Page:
Apple’s driverless car project, code-named Titan, has long been a rumor in Silicon Valley. Last week The Guardian reported that documents confirmed the project’s existence. In May, engineers from Apple’s secretive Special Project group met with representatives of GoMentum Station, a 2,100-acre former naval base near San Francisco that is being turned into a high-security testing ground for autonomous vehicles. The Guardian obtained correspondence through a public records act request in which Apple engineer Frank Fearon wrote: “We would … like to get an understanding of timing and availability for the space, and how we would need to coordinate around other parties who would be using [it].” Though many companies are developing autonomous vehicle technology, it is widely believed that Apple’s driverless car project has the potential to lead the industry as the Cupertino company has done with mp3 players, cellular phones and tablets.
There’s an interesting piece in The Economist’s Science & Technology section predicting a life where autonomous cars rule the roads. Most of the predictions have been made before, but there are some new statistical projections, including the reduction of urban vehicles by 90% when car-making moves from selling to individual owners to selling to fleets.
Kevin C Desouza posted an interesting piece on Salon yesterday, positing a surprising financial consequence to cities and counties when driverless cars go mainstream. Desouza, an associate dean for research and professor at Arizona State University’s College of Public Service & Community Solutions, suggests a staggering decrease in revenue from traffic tickets, parking tickets, DUIs and gasoline taxes as the increased use of autonomous vehicles reduces these traditional sources of local government income.
A Tesla turn signal may solve the issue of fault for the inevitable driverless car accidents to come. Say you’re in an autonomous vehicle that makes a turn and collides with another autonomous vehicle. How can you tell which driver is “at fault” where both cars were being operated by a computer? We’ve already talked about how this issue may well disrupt the auto insurance industry, but given that Tesla Motors may soon be including semi-autonomous features in its vehicles, it is not surprise that they’ve come up with a possible solution. Dubbed the “Tesla turn signal,” it would requires a driver to depress a signal before the car would execute a turn or pass another vehicle, making sure that a motorist actually thinks about the maneuver before the car does it. This kind of driver involvement would supposedly allow the insurance industry to assign fault in the event of a collision.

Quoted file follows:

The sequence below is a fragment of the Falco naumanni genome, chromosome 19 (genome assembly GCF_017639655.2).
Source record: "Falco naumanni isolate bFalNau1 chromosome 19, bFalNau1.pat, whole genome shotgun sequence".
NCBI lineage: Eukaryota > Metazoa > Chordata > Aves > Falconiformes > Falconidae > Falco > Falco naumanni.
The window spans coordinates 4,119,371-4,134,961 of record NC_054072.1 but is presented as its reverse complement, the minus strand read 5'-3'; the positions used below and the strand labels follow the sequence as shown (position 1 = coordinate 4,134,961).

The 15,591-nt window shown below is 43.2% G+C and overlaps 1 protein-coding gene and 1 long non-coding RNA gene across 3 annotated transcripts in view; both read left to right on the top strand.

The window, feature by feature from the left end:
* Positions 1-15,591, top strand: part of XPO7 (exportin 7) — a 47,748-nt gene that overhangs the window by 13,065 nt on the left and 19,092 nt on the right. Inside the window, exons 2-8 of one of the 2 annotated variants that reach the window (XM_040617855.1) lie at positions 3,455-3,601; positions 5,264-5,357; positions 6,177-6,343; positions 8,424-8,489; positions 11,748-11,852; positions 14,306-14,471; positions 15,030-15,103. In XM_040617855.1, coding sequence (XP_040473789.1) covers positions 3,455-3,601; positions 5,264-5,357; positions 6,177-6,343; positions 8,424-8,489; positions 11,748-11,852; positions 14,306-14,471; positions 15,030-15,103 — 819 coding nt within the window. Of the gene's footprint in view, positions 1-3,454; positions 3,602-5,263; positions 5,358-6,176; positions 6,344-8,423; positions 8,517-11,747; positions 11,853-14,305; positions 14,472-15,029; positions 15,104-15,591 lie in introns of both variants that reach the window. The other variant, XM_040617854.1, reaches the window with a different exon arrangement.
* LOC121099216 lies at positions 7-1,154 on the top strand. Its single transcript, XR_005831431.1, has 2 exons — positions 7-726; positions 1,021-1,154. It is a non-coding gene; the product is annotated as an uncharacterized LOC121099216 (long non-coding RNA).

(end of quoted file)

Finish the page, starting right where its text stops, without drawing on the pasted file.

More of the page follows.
The United States Department of Transportation will push driverless cars, Transportation Secretary Anthony Foxx said last week. He is expected to unveil the administration’s autonomous vehicle policy tomorrow in a speech in Silicon Valley. The DOT is expected to expedite the usually glacial federal rulemaking process for this technology and to remove barriers that typically slow innovation. “We want to ensure that industry sees DOT as an agency that is not only working to set the bar for safety in the marketplace but is leading in technologies that can play a role in enhancing safety,” Foxx said. By acknowledging that the feds will push driverless cars, Foxx recognized that their advent is closer than many realize. According to the Washington Post, the arrival of some of this technology is just months away, with General Motors planing to roll out models next year. On the West Coast, California’s DMV is set to finish operational rules for autonomous vehicles later this month.
A driverless semi is still years from production, but German automaker Daimler Trucks unveiled a working model today in Nevada. The driverless semi traveled (albeit with a driver steering) the length of the Hoover Dam. Nevada, which issued a full license for the truck, aims to be a national leader in driverless vehicles. “We are really showing that we’re at the cradle of innovation,” Nevada Gov. Brian Sandoval said Tuesday after helping affix the state’s automated vehicle license to the truck. The license is valid and would allow Daimler to use the driverless semi to ship goods within the state’s borders. “We’re far from that. We’re just getting people inspired,” said Dr. Wolfgang Bernhard, member of the board of management of Daimler AG.